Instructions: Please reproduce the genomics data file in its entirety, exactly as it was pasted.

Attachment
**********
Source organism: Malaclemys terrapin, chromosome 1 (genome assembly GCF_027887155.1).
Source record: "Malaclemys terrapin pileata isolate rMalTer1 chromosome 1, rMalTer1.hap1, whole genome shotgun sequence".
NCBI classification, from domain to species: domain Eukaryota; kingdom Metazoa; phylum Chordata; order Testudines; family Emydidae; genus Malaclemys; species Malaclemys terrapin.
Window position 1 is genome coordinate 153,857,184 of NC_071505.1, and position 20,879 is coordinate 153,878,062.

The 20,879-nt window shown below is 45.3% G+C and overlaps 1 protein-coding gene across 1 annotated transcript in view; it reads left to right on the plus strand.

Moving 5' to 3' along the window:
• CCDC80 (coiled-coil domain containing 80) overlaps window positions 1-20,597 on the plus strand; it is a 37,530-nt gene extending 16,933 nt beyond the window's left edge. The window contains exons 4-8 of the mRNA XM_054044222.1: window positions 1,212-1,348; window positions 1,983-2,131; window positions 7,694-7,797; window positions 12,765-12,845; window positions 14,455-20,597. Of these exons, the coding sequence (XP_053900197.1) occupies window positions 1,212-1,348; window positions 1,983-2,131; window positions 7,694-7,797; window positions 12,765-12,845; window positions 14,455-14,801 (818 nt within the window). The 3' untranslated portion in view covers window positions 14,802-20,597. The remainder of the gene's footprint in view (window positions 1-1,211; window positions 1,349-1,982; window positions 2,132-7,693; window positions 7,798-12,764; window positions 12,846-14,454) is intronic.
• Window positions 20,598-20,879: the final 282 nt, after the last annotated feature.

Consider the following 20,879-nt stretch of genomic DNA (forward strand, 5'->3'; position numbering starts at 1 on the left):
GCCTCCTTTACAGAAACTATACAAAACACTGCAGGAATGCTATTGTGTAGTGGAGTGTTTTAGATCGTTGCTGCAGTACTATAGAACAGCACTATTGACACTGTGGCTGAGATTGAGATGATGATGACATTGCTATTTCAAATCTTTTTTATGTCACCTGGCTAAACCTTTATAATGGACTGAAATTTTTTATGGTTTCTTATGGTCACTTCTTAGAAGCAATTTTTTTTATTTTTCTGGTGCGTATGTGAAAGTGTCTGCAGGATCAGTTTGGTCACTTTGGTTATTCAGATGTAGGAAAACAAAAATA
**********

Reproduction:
Source organism: Malaclemys terrapin, chromosome 1 (genome assembly GCF_027887155.1).
Source record: "Malaclemys terrapin pileata isolate rMalTer1 chromosome 1, rMalTer1.hap1, whole genome shotgun sequence".
NCBI classification, from domain to species: domain Eukaryota; kingdom Metazoa; phylum Chordata; order Testudines; family Emydidae; genus Malaclemys; species Malaclemys terrapin.
Window position 1 is genome coordinate 153,857,184 of NC_071505.1, and position 20,879 is coordinate 153,878,062.

The 20,879-nt window shown below is 45.3% G+C and overlaps 1 protein-coding gene across 1 annotated transcript in view; it reads left to right on the plus strand.

Moving 5' to 3' along the window:
• CCDC80 (coiled-coil domain containing 80) overlaps window positions 1-20,597 on the plus strand; it is a 37,530-nt gene extending 16,933 nt beyond the window's left edge. The window contains exons 4-8 of the mRNA XM_054044222.1: window positions 1,212-1,348; window positions 1,983-2,131; window positions 7,694-7,797; window positions 12,765-12,845; window positions 14,455-20,597. Of these exons, the coding sequence (XP_053900197.1) occupies window positions 1,212-1,348; window positions 1,983-2,131; window positions 7,694-7,797; window positions 12,765-12,845; window positions 14,455-14,801 (818 nt within the window). The 3' untranslated portion in view covers window positions 14,802-20,597. The remainder of the gene's footprint in view (window positions 1-1,211; window positions 1,349-1,982; window positions 2,132-7,693; window positions 7,798-12,764; window positions 12,846-14,454) is intronic.
• Window positions 20,598-20,879: the final 282 nt, after the last annotated feature.

Consider the following 20,879-nt stretch of genomic DNA (forward strand, 5'->3'; position numbering starts at 1 on the left):
GCCTCCTTTACAGAAACTATACAAAACACTGCAGGAATGCTATTGTGTAGTGGAGTGTTTTAGATCGTTGCTGCAGTACTATAGAACAGCACTATTGACACTGTGGCTGAGATTGAGATGATGATGACATTGCTATTTCAAATCTTTTTTATGTCACCTGGCTAAACCTTTATAATGGACTGAAATTTTTTATGGTTTCTTATGGTCACTTCTTAGAAGCAATTTTTTTTATTTTTCTGGTGCGTATGTGAAAGTGTCTGCAGGATCAGTTTGGTCACTTTGGTTATTCAGATGTAGGAAAACAAAAATA